|This article is of interest to the following WikiProjects:|
It is mentioned (in the end credits to Chariots of Fire) that Harold Abrahams did marry Sybil. His daughter is shown in the article accompanying this article. 184.108.40.206 (talk) 14:41, 18 May 2008 (UTC)—Preceding unsigned comment added by 220.127.116.11 (talk) 14:39, 18 May 2008 (UTC)
- Harold married, but his wife is slightly misidentified in the movie Chariots of Fire. His wife was Sybil Evers, not Sybil Gordon. Evers was not a diva like Gordon and did not sing Yum-Yum. I've added his wife's info into the article; the adopted daughter is already mentioned therein. He also had an adopted son. Softlavender (talk) 14:24, 30 November 2008 (UTC)
I have removed the term "Jewish" from the opening paragraph, which formerly read "Jewish British". This conforms with Wikipedia:Manual of Style (biographies):
Nationality (In the normal case this will mean the country of which the person is a citizen or national, or was a citizen when the person became notable. Ethnicity should generally not be emphasized in the opening unless it is relevant to the subject's notability.)
His Jewishness is mentioned throughout the article - indeed, in the line following the opening paragraph.--Kitty Davis 07:39, 9 September 2007 (UTC)
Not a singer?
I thought I read somewhere that Abrahams was not in fact an amateur singer who participated in G&S productions at university. I think I read that that was a bit of artistic license in Chariots of Fire. Anyone have a link to confirm this? Thanks. Softlavender (talk) 08:13, 27 July 2009 (UTC)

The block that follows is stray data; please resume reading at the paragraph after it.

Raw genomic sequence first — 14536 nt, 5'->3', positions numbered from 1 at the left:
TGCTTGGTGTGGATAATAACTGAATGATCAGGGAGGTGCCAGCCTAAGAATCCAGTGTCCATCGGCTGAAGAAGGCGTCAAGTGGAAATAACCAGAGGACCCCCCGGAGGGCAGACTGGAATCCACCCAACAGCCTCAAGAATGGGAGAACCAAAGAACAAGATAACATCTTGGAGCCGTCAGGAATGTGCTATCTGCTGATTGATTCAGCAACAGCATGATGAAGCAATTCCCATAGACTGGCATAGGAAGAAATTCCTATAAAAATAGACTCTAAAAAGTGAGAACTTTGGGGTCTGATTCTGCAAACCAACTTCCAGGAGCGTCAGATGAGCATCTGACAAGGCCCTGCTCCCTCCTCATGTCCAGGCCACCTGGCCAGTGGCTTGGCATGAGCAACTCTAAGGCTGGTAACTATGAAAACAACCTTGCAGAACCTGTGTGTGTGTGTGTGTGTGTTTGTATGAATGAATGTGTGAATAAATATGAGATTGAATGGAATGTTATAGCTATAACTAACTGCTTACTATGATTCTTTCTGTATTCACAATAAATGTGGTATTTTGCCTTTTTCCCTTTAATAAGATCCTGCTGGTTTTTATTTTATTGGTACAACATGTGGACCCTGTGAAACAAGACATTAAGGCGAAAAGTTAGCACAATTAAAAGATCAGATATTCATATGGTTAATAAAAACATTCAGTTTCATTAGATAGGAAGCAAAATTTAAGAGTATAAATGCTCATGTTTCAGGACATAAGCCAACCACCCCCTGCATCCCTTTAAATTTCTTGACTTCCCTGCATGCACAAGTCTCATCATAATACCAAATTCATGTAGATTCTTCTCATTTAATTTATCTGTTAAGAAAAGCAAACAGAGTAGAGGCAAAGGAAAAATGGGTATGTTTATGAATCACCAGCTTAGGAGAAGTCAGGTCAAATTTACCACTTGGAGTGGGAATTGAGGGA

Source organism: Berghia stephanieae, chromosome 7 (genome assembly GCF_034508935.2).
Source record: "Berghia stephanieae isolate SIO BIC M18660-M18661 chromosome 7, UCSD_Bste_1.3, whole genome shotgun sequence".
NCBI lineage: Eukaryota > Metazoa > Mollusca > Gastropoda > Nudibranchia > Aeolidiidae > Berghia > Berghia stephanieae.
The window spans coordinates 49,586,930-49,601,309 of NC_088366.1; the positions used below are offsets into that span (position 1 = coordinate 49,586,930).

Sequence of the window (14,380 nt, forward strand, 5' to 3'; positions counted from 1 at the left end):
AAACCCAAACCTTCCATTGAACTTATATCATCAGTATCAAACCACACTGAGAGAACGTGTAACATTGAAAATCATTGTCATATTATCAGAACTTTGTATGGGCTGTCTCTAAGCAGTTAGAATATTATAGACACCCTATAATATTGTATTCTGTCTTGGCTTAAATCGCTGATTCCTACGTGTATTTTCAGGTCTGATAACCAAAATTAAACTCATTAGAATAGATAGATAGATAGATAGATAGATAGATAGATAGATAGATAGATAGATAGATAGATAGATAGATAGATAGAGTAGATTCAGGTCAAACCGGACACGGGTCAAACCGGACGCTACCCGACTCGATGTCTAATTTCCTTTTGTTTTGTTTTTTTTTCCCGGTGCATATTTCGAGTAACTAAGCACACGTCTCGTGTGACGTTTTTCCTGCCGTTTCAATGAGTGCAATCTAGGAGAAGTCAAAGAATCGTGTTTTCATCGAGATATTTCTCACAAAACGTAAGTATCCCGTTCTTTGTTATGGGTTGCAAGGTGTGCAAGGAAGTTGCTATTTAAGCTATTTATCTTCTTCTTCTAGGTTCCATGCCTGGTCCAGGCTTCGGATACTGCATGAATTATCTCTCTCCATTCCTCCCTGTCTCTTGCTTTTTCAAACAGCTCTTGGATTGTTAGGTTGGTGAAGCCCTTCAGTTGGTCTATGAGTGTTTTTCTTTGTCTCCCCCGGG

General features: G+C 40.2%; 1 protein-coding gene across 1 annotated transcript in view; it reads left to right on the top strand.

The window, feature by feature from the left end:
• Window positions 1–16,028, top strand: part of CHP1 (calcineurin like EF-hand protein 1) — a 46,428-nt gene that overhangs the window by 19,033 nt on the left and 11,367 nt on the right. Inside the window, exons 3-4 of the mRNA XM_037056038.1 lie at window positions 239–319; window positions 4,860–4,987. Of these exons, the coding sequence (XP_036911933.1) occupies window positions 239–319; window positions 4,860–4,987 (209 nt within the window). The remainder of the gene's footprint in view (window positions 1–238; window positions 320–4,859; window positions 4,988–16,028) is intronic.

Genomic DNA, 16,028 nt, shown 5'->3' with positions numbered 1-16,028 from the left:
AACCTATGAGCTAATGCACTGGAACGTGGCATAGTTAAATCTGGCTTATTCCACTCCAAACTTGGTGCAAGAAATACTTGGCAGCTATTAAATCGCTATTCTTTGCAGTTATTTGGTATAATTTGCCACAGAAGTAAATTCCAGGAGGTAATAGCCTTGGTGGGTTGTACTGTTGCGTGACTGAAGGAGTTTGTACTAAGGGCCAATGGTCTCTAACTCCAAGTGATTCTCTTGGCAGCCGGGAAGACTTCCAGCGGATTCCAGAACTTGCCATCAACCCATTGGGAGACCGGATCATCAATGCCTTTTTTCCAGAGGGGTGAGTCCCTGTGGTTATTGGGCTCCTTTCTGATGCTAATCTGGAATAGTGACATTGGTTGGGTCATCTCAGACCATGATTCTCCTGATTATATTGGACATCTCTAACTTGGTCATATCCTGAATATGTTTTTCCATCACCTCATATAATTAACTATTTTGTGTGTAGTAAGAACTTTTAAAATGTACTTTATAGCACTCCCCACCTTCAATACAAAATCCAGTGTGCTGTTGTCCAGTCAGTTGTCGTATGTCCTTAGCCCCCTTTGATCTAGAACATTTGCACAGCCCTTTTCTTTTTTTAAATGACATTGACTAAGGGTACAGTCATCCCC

- Never mind -- Hugh Hudson says in his commentary to the 2005 DVD of Chariots of Fire that Abrahams was indeed a great fan of, and heavily involved in, Gilbert & Sullivan. Softlavender (talk) 02:01, 23 October 2009 (UTC)
Abrahams was cheated?
From Thai Wikipedia article, th:โอลิมปิกฤดูร้อน 1924, since that page created, page creator was wrote about Harold Abrahams was used "Easton syrup" and he will disqualified (or not win medals) if found he "doping" (failed drug test or other reasons to found he was doping). --Love Krittaya (talk) 06:39, 12 February 2010 (UTC)
- Hmm. Thanks for bringing this up. A Google search reveals an article from the Atlanta Journal-Constitution (obviously written around the time the Olympics were being held in Atlanta), which I had to pay to view. Here are its contents (which are copyrighted and must be cited if used in this or any article [note the glitch in the first paragraph -- I'm posting it exactly as it appears online]): /article (questionable)
100 yds Sprint pre Paris Olympics
I would check up about the location and timing of the sprint mentioned in this article. A location is not given. A report in Shropshire Star newspaper (Wednedsday 11 July 2012) recalls Abrahams "Weeks before the Paris Olympics", won gold in the 100 yd sprint at the Midland Area AAA Championship at St George's Recreation Ground in what is now Telford, Shropshire. The report mentions that a memorial to Abrahams is to be built in Telford to commemorate the event, seen as a local part in his Olympic success. I wonder if that may have been the same event.Cloptonson (talk) 22:07, 11 July 2012 (UTC) Under 'Honours' section I have reported the announcement of the intended memorial, cited to local newspaper.Cloptonson (talk) 05:34, 12 July 2012 (UTC) I have found no mention of the event in Shropshire newspaper "The Shrewsbury Chronicle", which then had county-wide coverage.Cloptonson (talk) 14:24, 14 July 2012 (UTC)
New biography book
Running with Fire: The True Story of Harold Abrahams (2011), by Mark Ryan, is a wonderful resource. It's available on Kindle and paperback:  (U.S.);  (UK). It also dispels several rumors and inaccuracies about Harold which have arisen over the years (some of which are unfortunately still in this Wikipedia article). Softlavender (talk) 22:46, 9 August 2012 (UTC)